If you do a quick search for "Lean Portfolio Management," you’ll find that nearly every software vendor or consultant has a different definition. These days, it seems like companies are working to commoditize Lean Portfolio Management (LPM) just like they commoditized the term Agile back in the early aughts.
What these LPM trends all boil down to is actually pretty simple. It’s all about using the best method for your company to gain the most efficiencies across the entire organization. Said differently, Lean principles are about removing waste and bottlenecks across the enterprise in order to deliver value as quickly as possible to customers. LPM focuses in on every aspect of portfolio management and helps us apply Lean principles and practices to them.
The truth is, the Lean-Agile mindset has been around as early as 2004. In fact, we used to show the image below to help engineering teams understand how they needed to change their mindset around the way they work. As it turns out, it’s now one of the fundamentals of LPM.
So what happens as organizations apply these Lean principles only to IT? Oftentimes, their good intentions have unexpected consequences.
Thermodynamics and Agile Teams
What happens to your cup of hot tea or coffee when you stop heating it? It gets cold. More specifically, the molecules begin to bump up against the side of the mug, where they begin to slow down and cool as a result.
In this example, your agile teams are the molecules. They’re the ones bumping up against the non-agile processes in your organization (that is, the mug, or enterprise guardrails). As soon as your organization stops applying “heat” in the form of Lean-Agile principles, training, and coaching, the teams will eventually encounter organizational friction that slows them down, causing them to “cool” as a result.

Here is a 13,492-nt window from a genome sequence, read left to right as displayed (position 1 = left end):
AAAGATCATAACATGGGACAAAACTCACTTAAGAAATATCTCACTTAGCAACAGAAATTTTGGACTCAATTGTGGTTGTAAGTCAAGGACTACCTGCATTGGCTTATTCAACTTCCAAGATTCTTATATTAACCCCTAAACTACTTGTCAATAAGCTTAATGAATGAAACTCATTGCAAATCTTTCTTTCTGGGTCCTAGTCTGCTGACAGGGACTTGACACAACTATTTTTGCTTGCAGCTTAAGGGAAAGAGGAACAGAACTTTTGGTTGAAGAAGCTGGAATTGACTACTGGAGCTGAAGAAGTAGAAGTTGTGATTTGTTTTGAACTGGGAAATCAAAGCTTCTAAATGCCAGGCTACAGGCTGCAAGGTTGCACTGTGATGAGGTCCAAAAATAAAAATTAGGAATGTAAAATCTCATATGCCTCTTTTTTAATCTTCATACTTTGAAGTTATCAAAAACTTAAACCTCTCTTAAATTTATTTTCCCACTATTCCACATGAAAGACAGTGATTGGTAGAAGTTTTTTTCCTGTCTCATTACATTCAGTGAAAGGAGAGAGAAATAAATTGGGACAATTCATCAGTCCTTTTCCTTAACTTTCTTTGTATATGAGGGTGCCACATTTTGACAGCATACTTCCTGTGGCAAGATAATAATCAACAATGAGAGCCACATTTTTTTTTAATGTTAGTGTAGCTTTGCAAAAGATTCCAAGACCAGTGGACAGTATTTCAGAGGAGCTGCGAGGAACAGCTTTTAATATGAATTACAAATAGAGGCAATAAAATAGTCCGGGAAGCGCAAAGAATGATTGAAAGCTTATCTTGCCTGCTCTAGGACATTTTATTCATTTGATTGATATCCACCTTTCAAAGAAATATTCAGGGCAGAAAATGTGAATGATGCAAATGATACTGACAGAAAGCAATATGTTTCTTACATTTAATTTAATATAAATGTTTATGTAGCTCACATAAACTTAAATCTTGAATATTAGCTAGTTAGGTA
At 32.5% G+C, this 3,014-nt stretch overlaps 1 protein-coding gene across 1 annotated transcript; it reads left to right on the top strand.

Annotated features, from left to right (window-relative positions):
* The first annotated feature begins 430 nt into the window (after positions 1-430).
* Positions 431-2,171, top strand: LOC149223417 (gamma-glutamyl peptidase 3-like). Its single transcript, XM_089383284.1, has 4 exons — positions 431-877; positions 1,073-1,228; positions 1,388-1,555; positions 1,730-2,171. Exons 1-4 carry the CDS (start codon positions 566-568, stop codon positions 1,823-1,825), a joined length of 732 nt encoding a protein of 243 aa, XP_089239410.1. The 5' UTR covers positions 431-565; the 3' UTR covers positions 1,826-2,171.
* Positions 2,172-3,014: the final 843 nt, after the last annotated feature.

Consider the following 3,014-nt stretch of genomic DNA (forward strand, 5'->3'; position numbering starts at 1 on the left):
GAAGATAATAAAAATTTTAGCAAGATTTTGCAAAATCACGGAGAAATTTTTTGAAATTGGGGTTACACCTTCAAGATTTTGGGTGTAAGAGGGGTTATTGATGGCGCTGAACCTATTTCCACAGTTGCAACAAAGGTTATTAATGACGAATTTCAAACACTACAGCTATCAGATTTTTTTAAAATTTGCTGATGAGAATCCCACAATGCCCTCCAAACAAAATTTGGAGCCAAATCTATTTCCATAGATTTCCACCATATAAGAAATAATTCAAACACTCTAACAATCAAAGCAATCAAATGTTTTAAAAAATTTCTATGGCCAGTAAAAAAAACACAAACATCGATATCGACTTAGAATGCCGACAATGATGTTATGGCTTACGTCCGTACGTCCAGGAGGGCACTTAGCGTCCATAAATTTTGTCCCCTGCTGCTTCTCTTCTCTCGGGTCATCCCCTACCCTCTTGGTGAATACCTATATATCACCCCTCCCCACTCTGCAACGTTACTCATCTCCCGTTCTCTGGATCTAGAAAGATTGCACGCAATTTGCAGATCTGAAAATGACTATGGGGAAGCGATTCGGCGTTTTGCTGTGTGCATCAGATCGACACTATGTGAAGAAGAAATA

Without the heat of enterprise agility, your organization will slow down. Put another way—you’re only as agile as the least-agile piece of your organization. At the end of the day, your teams will only stay as agile and fast-paced as the rest of the company allows them to be. While many companies continue to apply “heat” in the form of Agile coaching, courseware, and certifications, the result is the same—the teams become less agile when they bump up against that same friction caused by the slower parts of your organization. So how do we keep our teams from cooling? Look at the whole system—or value stream mapping.
Value Stream Mapping
The sample value stream below illustrates all the people and processes involved in taking something from an idea to a happy customer.
Unfortunately, most companies only apply “heat” to their engineering teams. This is where thermodynamics plays its part. The difficulty with this tactic is that it only focuses on a single stage of the entire value stream. In this example, engineering is represented by the Create stage, which only accounts for a small percentage of the value stream as a whole. Many people think that the solution to any productivity problem is to throw more developers into the mix. What they fail to realize is that they’re ignoring ~95% of the remaining value stream that should be optimized as well.